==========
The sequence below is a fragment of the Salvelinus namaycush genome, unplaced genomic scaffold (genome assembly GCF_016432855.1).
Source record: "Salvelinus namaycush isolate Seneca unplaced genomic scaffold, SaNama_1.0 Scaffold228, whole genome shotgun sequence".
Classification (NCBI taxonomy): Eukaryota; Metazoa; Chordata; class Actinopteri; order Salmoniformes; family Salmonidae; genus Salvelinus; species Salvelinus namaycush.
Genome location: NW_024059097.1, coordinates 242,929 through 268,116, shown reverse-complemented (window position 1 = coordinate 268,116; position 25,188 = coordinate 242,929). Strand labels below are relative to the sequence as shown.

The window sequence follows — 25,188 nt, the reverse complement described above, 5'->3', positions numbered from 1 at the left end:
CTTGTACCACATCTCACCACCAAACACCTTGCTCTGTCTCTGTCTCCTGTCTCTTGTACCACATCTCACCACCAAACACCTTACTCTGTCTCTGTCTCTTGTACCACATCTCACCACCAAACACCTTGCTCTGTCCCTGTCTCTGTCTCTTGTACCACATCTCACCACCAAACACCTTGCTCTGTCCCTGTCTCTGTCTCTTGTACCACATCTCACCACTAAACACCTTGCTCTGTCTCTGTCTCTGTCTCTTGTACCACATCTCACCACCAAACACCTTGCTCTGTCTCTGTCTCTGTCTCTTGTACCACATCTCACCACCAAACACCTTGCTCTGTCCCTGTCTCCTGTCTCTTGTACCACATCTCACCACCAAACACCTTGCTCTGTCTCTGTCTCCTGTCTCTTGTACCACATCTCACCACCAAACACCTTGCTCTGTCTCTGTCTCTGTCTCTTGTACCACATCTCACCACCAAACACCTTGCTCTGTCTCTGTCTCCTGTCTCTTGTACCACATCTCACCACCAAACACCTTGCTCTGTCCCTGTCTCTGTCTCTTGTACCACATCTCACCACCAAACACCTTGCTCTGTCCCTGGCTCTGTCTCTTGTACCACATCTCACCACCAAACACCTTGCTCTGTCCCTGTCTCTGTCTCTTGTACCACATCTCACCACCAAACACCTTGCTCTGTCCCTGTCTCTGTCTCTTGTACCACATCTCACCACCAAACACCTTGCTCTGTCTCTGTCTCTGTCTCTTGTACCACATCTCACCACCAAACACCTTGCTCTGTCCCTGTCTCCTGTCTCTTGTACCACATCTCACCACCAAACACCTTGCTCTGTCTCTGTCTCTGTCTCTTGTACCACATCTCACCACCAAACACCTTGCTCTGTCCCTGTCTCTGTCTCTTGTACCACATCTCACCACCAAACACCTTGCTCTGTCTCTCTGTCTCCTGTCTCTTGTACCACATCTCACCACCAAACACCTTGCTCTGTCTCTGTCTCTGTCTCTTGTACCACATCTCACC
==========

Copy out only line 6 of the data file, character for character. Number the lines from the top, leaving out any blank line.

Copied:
CTTGTACCACATCTCACCACCAAACACCTTGCTCTGTCTCTGTCTCCTGTCTCTTGTACCACATCTCACCACCAAACACCTTACTCTGTCTCTGTCTCTTGTACCACATCTCACCACCAAACACCTTGCTCTGTCCCTGTCTCTGTCTCTTGTACCACATCTCACCACCAAACACCTTGCTCTGTCCCTGTCTCTGTCTCTTGTACCACATCTCACCACTAAACACCTTGCTCTGTCTCTGTCTCTGTCTCTTGTACCACATCTCACCACCAAACACCTTGCTCTGTCTCTGTCTCTGTCTCTTGTACCACATCTCACCACCAAACACCTTGCTCTGTCCCTGTCTCCTGTCTCTTGTACCACATCTCACCACCAAACACCTTGCTCTGTCTCTGTCTCCTGTCTCTTGTACCACATCTCACCACCAAACACCTTGCTCTGTCTCTGTCTCTGTCTCTTGTACCACATCTCACCACCAAACACCTTGCTCTGTCTCTGTCTCCTGTCTCTTGTACCACATCTCACCACCAAACACCTTGCTCTGTCCCTGTCTCTGTCTCTTGTACCACATCTCACCACCAAACACCTTGCTCTGTCCCTGGCTCTGTCTCTTGTACCACATCTCACCACCAAACACCTTGCTCTGTCCCTGTCTCTGTCTCTTGTACCACATCTCACCACCAAACACCTTGCTCTGTCCCTGTCTCTGTCTCTTGTACCACATCTCACCACCAAACACCTTGCTCTGTCTCTGTCTCTGTCTCTTGTACCACATCTCACCACCAAACACCTTGCTCTGTCCCTGTCTCCTGTCTCTTGTACCACATCTCACCACCAAACACCTTGCTCTGTCTCTGTCTCTGTCTCTTGTACCACATCTCACCACCAAACACCTTGCTCTGTCCCTGTCTCTGTCTCTTGTACCACATCTCACCACCAAACACCTTGCTCTGTCTCTCTGTCTCCTGTCTCTTGTACCACATCTCACCACCAAACACCTTGCTCTGTCTCTGTCTCTGTCTCTTGTACCACATCTCACC